$I({\cal P},{\cal V}) = O(m^{(d-1)r/(dr-1)+\varepsilon}n^{d(r-1)/(dr-1)}+m+n).$

Theorem 3 generalizes many of the existing incidences bounds, up to the extra $\varepsilon$ in the exponent. Some examples:

• When $d=2$, we obtain the Pach-Sharir bound of Theorem 1.
• When $d=3$, we obtain the bounds by Zahl and by Kaplan, Matoušek, Safernová, and Sharir.
• When $d=4$, we obtain the bound derived by Basu and Sombra (and presented by Martin in his recent IPAM talk).
• Edelsbrunner, Guibas, and Sharir considered point-plane incidences in ${\mathbb R}^3$, where no three points are collinear. Theorem 3 generalizes this result to ${\mathbb R}^d$, where no $d$ points are contained in a common $(d-2)$-flat. A further generalization is to other types of hypersurfaces, such as spheres.
Basu and Sombra derived their bound without the extra $\varepsilon$ in the exponent, for the specific case of hypersurfaces in ${\mathbb R}^4$. Their technique is based on Hilbert polynomials. Hopefully their technique can be extended to the general case.
In the upcoming paper, we prove Theorem 3 by relying on bounds for Hilbert polynomials, using a previous result by Martin. In the following post, I will present a rather different proof, based on cylindrical algebraic decompositions.
Given a hypersurface $S$ in ${\mathbb R}^d$, we say that a patch of $S$ is a (possibly open) continuous piece of $S$ of any dimension. We say that a patch $S'$ of $S$ is monotone if there exists a hyperplane $\pi_{S'}$ such that $S'$ can be injectively projected onto $\pi$.
A cylindrical algebraic decomposition (or CAD for short) partitions a hypersurface $S \subset {\mathbb R}^d$ into monotone patches. Some of the patches in the CAD partitioning might be of a dimension smaller than $d-1$ and can thus be injectively projected onto a lower dimensional flat. However, we do not require this property, and project each of the patches on a $(d-1)$-dimensional hyperplane. One may also assume that all of the corresponding hyperplanes have the same normal direction, but we do not require this property either. The following theorem and additional details can be found in Chapters 5 and 11 of the book Algorithms in Real Algebraic Geometry by Basu, Pollack, and Roy.
Theorem 4. Let $S$ be a hypersurface in ${\mathbb R}^d$ of degree $D$. Then $S$ can be partitioned into $O_{D,d}(1)$ monotone patches.

# Random Stories from IPAM – Part1

Since my previous post, I moved from freezing New York to sunny LA. I am participating in a semester on Algebraic Techniques for Combinatorial and Computational Geometry, at the IPAM institute. The lack of posts on the blog in the past several weeks is due to the constant activities and the large number of interesting people to interact with. This post contains some random stories from my stay at IPAM.

During pie day (March 14th), all of the food served in IPAM was round.

So far the main events were a week of tutorials and another week consisting of a workshop about “Combinatorial Geometry Problems at the Algebraic Interface”. These contained many interesting talks, which were also videotaped. Once the videos will be online, I will post a link in the blog. Here I only mention one talk which gave me quite a surprise – Larry Guth‘s talk.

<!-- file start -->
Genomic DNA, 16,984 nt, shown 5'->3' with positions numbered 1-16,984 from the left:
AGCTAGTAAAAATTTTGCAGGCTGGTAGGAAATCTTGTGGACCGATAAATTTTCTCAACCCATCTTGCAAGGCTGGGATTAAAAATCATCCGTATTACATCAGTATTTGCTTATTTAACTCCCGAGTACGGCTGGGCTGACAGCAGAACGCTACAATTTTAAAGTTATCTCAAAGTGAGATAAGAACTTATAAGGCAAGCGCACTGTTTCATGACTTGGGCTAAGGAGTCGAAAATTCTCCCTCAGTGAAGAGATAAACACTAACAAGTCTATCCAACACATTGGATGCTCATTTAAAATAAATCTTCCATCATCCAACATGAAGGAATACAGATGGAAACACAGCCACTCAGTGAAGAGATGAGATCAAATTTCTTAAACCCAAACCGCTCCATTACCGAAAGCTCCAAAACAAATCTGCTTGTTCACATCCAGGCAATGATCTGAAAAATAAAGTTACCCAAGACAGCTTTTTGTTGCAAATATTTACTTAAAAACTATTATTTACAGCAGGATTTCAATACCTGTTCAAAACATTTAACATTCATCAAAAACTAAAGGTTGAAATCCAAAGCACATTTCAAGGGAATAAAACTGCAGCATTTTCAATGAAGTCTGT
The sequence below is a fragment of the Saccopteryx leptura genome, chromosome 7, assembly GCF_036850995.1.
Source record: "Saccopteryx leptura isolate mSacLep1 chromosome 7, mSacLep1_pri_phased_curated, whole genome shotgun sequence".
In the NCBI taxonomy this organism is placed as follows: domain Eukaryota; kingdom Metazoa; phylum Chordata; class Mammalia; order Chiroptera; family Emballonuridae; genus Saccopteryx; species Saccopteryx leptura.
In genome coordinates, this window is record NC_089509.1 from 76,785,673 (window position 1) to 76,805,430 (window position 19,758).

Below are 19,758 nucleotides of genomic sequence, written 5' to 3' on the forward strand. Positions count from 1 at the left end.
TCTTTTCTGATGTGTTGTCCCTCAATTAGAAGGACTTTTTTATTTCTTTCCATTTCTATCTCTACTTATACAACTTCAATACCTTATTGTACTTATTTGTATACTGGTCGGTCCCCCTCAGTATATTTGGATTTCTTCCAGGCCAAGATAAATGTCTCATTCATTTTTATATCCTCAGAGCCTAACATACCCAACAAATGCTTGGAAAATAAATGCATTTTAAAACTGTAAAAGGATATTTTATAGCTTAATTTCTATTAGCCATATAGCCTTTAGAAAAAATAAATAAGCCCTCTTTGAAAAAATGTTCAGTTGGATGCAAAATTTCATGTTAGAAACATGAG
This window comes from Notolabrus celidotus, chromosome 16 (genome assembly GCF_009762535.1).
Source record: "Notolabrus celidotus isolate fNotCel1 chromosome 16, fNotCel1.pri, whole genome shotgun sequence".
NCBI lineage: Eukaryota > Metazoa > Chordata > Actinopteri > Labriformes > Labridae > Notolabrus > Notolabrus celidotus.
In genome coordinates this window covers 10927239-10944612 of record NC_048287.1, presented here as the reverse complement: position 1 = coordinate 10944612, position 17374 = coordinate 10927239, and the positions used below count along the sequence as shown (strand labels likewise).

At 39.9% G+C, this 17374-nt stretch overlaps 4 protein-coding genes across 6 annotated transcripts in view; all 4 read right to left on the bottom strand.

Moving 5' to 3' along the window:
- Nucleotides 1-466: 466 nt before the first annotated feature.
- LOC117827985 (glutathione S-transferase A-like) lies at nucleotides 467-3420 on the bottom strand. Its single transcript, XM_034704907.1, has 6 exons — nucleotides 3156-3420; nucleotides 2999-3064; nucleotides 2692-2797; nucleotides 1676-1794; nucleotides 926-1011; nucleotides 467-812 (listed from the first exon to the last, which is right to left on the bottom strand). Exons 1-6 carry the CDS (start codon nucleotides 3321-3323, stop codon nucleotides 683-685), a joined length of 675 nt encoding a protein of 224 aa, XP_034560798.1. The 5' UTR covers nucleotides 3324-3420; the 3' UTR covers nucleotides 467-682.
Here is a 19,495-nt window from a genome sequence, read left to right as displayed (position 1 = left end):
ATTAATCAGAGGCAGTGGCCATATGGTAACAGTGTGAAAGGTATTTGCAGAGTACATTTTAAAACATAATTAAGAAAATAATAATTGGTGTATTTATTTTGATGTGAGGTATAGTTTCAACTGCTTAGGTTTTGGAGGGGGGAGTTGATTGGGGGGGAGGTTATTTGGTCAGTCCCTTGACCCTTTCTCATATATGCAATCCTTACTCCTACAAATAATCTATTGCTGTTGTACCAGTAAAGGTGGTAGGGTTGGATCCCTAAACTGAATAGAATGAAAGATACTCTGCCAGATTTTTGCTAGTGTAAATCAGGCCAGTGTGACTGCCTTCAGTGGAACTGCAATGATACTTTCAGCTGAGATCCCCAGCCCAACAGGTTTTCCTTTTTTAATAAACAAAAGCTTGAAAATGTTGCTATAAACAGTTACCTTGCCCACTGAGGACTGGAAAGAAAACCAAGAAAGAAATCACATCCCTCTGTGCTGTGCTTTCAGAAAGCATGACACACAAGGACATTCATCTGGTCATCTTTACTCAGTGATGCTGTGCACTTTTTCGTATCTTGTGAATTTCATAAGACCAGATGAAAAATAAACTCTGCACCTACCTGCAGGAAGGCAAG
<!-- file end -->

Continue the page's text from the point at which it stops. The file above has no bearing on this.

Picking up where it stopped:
At the beginning of his talk, Larry stated that he will present a significantly simpler variant of part the distinct distances proof (the one by Katz and himself). You might remember that, using the Elekes-Sharir framework, the distinct distances problem is reduced to a point-line incidences problem in ${\mathbb R}^3$: Given a set of $n$ lines, such that every point is incident to at most $O(\sqrt{n})$ of the lines and that every plane and regulus contain at most $O(\sqrt{n})$ of the lines, what is the maximum number of points that can be incident to at least $k$ of the lines (where $2\le k \le \sqrt{n}$). Larry’s new technique proves the following slightly weaker incidences bound.

Theorem (Guth 14). Consider a set $\cal L$ of $n$ lines in ${\mathbb R}^3$, so that any surface of degree at most $c_\varepsilon$ (a constant that depends only on $\varepsilon$) contains at most $\sqrt{n}$ lines of $L$. Then for any $\varepsilon>0$ and $2 \le r \le \sqrt{n}$, the number of points of ${\mathbb R}^3$ that are contained in at least $r$ lines of $L$ is $O(\frac{n^{3/2+\varepsilon}}{r^2}).$

The surprising part is that the new proof was based on constant sized partitioning polynomials (on which I plan to write a couple of expository posts, as part of my expository series about the polynomial method). When using such polynomials for problems of this sort, one encounters a difficultly. It is hard to describe this difficulty without first explaining the technique, but my impression is that this difficulty was the main issue in various other recent incidences-related projects, and that now we might see various other works that rely on Larry’s technique. In his talk, Larry also mentioned that this technique can work for other types of curves, which immediately implies a series of improved point-curve incidence bounds in ${\mathbb R}^3$.

A talk by Tao in IPAM. How many of the mathematicians in the audience can you recognize?

And for something completely different: I had an issue with my visa, and was told that I should exit and reenter the country. This resulted in a 13-hour bus trip to Tijuana and back to LA. My only souvenir from this trip is the following picture of a pharmacy for people that are waiting in line to enter the US. I wonder sort of things people buy at a pharmacy while waiting to go through immigration…

There’s a lot more to tell, so more IPAM stories later on.